DARK ALIBI. Monogram Pictures, 1946. Also released as Charlie Chan in Alcatraz, Fatal Fingerprints and Fatal Fingertips. Sidney Toler as Charlie Chan, Benson Fong as Tommy Chan, Mantan Moreland as Birmingham Brown, Ben Carter as Benjamin Brown, Teala Loring, George Holmes, Joyce Compton, John Eldredge. Based on the character created by Earl Derr Biggers. Director: Phil Karlson. Currently streaming on Amazon Prime Video.

   Charlie Chan is hired in this film by a public defender whose client has been convicted of a murder which happened during a bank robbery. He is scheduled to be executed in ten days, which doesn’t give Charlie, his son Tommy, and his chauffeur Birmingham Brown much time to save him. The damning evidence is the man’s fingerprints at the scene of the crime, even though he swears he was never there.

   The actual detective work takes up maybe 30 minutes of the just over an hour of running time. The rest is all comedy, with Tommy and Birmingham clowning it up together or long portions featuring the latter alone. The suspects all live together in the same rooming house, which makes questioning them very easy. The other major setting is that of a large warehouse filled with what looks like old leftover sets and other spooky material, especially in the dark.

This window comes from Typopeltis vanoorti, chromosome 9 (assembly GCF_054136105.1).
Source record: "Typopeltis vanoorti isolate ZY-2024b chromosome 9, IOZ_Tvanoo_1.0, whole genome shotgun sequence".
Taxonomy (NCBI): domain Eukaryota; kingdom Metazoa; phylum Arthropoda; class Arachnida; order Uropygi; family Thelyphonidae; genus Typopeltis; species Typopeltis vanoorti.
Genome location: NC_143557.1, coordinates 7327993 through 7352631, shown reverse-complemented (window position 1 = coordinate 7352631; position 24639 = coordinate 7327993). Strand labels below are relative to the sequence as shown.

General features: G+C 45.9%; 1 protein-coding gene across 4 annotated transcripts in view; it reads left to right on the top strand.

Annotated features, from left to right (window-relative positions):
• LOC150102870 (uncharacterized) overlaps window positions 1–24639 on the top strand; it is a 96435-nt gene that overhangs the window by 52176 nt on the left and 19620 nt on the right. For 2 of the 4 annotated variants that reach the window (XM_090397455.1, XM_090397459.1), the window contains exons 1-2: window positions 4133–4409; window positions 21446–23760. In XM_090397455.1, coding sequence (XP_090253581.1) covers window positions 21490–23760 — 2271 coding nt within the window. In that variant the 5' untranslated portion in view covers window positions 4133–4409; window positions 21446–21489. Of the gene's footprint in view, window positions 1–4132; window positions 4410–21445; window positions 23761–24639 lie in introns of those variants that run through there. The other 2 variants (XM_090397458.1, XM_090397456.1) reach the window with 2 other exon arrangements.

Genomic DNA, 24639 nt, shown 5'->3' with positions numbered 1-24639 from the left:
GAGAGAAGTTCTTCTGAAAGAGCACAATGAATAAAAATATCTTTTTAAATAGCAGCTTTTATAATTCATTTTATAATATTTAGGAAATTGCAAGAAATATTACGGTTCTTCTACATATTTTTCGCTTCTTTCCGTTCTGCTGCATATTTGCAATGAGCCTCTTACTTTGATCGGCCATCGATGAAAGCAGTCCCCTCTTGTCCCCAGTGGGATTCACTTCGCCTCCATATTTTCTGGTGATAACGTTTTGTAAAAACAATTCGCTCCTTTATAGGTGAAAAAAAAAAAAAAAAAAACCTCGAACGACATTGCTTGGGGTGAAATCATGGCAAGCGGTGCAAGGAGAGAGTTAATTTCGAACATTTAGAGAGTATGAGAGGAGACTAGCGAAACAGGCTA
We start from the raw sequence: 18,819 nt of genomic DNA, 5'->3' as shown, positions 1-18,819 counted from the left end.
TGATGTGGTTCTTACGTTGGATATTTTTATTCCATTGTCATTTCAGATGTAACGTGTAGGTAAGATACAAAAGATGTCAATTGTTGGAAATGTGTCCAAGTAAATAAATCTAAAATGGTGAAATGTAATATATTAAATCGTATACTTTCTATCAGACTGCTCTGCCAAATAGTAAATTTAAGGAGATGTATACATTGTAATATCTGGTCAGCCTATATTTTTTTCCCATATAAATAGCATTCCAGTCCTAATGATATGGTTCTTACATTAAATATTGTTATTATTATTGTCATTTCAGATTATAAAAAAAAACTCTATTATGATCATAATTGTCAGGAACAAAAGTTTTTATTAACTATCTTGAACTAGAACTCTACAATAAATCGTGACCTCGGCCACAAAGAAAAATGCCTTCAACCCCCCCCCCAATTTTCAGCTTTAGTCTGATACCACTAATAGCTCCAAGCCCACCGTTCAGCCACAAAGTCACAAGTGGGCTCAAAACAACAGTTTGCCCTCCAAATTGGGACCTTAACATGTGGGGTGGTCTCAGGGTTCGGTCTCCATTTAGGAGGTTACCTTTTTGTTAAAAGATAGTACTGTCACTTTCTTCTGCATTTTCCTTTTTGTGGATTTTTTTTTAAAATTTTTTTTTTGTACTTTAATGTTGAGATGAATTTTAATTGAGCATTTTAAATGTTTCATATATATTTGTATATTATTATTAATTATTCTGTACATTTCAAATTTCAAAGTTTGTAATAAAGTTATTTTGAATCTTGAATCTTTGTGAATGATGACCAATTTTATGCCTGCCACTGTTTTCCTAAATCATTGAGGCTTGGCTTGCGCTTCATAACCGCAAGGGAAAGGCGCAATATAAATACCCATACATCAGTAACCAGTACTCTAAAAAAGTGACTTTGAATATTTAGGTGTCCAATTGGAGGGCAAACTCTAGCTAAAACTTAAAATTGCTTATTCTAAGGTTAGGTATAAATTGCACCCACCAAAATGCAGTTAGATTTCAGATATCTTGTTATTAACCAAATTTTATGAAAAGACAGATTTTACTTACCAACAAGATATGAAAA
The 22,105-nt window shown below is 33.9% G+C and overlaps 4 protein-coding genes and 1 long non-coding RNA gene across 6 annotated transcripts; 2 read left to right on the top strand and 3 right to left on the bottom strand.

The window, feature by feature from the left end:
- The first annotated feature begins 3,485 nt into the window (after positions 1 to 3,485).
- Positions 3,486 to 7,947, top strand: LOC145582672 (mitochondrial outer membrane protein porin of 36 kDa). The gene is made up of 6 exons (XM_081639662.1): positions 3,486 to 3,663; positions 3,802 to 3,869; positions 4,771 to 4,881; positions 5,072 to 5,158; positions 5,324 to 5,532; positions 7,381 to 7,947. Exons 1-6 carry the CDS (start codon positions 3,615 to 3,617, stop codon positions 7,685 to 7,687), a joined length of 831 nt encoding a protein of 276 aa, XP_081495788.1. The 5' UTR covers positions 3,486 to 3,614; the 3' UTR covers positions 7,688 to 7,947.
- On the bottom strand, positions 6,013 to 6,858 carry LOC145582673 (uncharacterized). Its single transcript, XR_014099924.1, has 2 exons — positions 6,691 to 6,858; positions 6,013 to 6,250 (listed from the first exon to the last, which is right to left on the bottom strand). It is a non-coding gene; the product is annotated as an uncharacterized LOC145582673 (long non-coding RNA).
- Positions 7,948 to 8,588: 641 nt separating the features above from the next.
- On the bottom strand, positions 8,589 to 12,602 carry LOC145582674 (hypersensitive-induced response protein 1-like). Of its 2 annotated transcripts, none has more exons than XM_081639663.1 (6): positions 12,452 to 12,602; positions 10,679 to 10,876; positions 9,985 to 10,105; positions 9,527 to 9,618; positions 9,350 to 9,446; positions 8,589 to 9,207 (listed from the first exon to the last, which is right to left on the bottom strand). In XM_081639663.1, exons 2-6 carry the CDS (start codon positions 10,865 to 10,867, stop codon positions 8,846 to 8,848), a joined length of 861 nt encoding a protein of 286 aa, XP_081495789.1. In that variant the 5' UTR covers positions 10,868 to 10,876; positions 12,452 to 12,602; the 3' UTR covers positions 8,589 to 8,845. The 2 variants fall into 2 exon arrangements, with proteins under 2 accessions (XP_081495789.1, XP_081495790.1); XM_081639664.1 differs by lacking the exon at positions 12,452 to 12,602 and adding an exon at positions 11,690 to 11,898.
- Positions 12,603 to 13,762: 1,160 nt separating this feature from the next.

It is clear from the beginning that the crux of the case is finding out how the criminals were able to leave false fingerprints. I don’t know how, but I fingered the key villain immediately. Maybe he/she was obvious, but I still call it a Good One for me.

   But I can’t end this review here before telling you that Mantan Moreland and Ben Carter do what’s called their “indefinite” routine (*) twice, wherein both men carry on a lengthy conversation with neither one ever quite completing any of their sentences. What’s more they do it again a third time at the end with Charlie himself taking part, leaving son Tommy simply scratching his head.

(*) Changed from “infinite” routine, which is incorrect. See comment 6.